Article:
Just a few short years ago, MTV's Jersey Shore premiered and instantly became a worldwide phenomenon, and like all worldwide phenomena, aspects of it began to bleed into the rest of American culture. For today's history lesson, we will focus on the music industry, particularly with the virtual tidal wave of techno/electro-pop recordings that have flooded the airwaves just barely after Sitch mustered the energy for his first fist-pump, and immediately, as a Long Island native, I knew where I was headed.
A similar trend happened a decade prior, where hip-hop became the genre of choice from the east-coast west-coast brawl to about 2005. See, the thing about American pop-culture that bothers me, is that our minds are as obsessive as they are one-tracked. You can't just like a lot of things, you have to LOVE just one, beat it to smithereens, and erect a new trend amongst the rubble, whereupon hearts must shift accordingly. If I played Nirvana for an 15 year old I'd be looked at as squarer than a rubix cube.
My point is that I like each of the aforementioned genres in their own ways, yet they've all at one point driven me fucking insane. I remember five years ago I just couldn't escape the cavalcade of sub-par, homogenized wack-hop just jumping on the bandwagon, figuring that rap was the American flavor du jour, and we wouldn't be money grubbing hacks devoid of artistic integrity if we weren't taking full advantage of that while squeezing out an extra groupie or two out of the deal. After all, thats why art!!
My problem with the things that tend to get culturally mega-popular aren't necessarily the things themselves, its the avalanche of pretenders that immediately follow - pathetic half-wits trying to grind some extra drops out of your well of inspiration and innovation, which only serves to devalue and overexpose the art to the point where you almost feel like a video game character in Silent Hill as the town constantly tries to remind you that you killed a radio star.
For evidence of this fact, just look at the career of Usher, or really any mainstream artist whatsoever. "U Make Me Wanna", "Yeah", and "Scream" are basically a musical cliff notes of the last 15 years. The inescapability of a trend at its apex is always the source of its own downfall, yet the cycle keeps going, eating our own young, one song at a time. Gotta love consumerism.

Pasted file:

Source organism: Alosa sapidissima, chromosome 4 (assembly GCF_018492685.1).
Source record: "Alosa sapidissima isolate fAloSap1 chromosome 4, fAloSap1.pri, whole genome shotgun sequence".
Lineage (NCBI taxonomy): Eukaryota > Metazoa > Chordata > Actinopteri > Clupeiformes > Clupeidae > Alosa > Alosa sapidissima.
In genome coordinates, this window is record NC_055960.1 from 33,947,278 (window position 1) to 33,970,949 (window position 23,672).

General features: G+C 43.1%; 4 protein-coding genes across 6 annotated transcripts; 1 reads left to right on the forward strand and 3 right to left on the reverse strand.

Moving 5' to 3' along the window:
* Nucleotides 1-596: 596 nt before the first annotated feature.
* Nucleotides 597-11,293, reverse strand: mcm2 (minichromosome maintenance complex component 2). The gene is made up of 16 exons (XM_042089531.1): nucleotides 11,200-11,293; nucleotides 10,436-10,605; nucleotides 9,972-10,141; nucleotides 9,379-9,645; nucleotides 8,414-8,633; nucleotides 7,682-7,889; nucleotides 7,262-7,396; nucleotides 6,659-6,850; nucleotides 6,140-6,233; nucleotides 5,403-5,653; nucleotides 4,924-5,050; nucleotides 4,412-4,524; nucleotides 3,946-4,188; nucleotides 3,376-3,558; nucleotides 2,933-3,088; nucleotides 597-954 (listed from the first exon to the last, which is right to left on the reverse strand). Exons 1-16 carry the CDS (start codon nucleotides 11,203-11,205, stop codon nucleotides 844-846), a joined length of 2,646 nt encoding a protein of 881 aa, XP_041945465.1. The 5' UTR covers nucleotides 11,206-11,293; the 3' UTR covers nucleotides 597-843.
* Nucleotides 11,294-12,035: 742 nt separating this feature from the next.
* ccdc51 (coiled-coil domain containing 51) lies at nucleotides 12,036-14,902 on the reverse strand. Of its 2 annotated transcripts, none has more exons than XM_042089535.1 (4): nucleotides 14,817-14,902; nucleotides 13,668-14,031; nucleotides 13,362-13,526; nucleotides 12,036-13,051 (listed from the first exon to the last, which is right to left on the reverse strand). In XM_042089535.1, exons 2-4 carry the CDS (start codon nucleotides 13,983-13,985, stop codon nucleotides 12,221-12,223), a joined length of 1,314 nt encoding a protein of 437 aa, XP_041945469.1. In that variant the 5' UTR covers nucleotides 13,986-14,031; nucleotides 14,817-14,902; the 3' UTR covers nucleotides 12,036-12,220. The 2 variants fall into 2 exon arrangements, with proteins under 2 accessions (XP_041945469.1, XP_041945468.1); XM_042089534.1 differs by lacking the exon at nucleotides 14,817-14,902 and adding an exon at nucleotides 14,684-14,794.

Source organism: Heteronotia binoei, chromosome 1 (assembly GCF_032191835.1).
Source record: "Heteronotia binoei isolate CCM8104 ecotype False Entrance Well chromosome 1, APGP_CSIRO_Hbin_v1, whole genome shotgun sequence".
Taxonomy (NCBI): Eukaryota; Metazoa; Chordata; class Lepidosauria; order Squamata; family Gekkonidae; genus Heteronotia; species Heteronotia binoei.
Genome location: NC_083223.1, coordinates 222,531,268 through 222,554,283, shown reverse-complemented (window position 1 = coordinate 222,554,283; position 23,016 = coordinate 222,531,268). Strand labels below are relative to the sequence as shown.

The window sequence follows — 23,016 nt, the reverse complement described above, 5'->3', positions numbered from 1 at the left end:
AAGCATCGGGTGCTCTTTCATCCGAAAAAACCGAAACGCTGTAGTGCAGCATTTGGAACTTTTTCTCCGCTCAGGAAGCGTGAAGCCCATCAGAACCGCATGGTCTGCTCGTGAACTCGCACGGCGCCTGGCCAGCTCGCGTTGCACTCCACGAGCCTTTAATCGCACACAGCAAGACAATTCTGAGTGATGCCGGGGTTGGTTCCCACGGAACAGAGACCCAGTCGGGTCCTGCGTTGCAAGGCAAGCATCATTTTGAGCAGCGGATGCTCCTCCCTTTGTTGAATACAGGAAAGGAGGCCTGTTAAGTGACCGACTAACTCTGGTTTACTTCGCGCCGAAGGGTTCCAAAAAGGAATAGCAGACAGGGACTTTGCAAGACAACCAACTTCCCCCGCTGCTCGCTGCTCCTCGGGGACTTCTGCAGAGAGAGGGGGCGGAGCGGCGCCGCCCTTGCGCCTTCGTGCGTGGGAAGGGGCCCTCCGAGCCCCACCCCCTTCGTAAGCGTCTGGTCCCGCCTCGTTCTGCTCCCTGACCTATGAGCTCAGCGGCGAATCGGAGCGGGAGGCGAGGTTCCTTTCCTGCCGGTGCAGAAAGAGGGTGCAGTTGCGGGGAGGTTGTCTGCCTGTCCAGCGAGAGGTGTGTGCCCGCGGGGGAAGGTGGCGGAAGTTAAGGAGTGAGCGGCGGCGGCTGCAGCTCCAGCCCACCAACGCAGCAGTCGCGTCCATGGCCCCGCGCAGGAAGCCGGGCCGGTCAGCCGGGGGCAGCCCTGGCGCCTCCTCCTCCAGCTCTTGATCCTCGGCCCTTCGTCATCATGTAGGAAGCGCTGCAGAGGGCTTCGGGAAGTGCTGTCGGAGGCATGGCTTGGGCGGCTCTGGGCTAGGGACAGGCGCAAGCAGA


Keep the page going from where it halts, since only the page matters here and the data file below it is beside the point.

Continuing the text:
The latest victim of this trend has been the techno genre, which officially went mainstream as soon as the words "Come at me, bro" officially became commonplace. Originally, I liked the idea. Trends like these are always popular at inception due to its novel qualities and the fact that it was finally allowing me to hear something else but a Lil Jon beat on the radio. My ears enjoyed that, for a bit.
See, while I've always enjoyed it, techno has always really been a pet genre for me. Not something I listen to on the regular, because I believe the musical elements that classify a techno song are too inherently limiting for extended periods of listening. It was always something hiding in its own separate cupboard, that I'd bust out on a rainy day, or when I was feeling frisky, or when I wanted to chug jager and rave. I liked it like that. It had its place.
I often refer to techno as the french fries of music. Perfectly tasty in its own right, and works perfectly as a side dish, but if you feed it to me as the main course of every meal every day, you'll just get sick and miserable:
I give you, my loyal readers, the last five years of my life.
And from then on, I''ve waited for the day that we would finally be finished beating this particular brand of horse.
With the cancellation of Jersey Shore, I believe we may have reached that precipice.
Sure, it'll take about a year for the transition to take hold, give or take when the next American musical/pop cultural obsession rears its head, but it's coming soon. The writing's on the wall, and it says it's time we got out of our trance.
So, during this rare but necessary interim, might I take this time to paint a picture for you.
Imagine a world where the music you listened to rested on its merits instead of a marketing executive's bottom line. Imagine a world where, regardless of where you lived, you could turn on the radio, and a veritable potpourri of genres were at your fingertips. Imagine a world where the consumer dictated to the industry what they wanted to hear, instead of a spreadsheet. Imagine a world where bands like fun. were the rule, not the exception. Imagine a world where innovation and experimentation took precedent over marketability, and we freed ourselves of the rigidity and judgmental tendencies that bind us, allowing us to break the disengendering walls of genre and classification, for a mutual respect for art and for the importance of expressionism, ushering in a new cultural renaissance. A new Enlightenment.
No? Fine. Then the next genre to pop will be ROCK. I will personally see to that.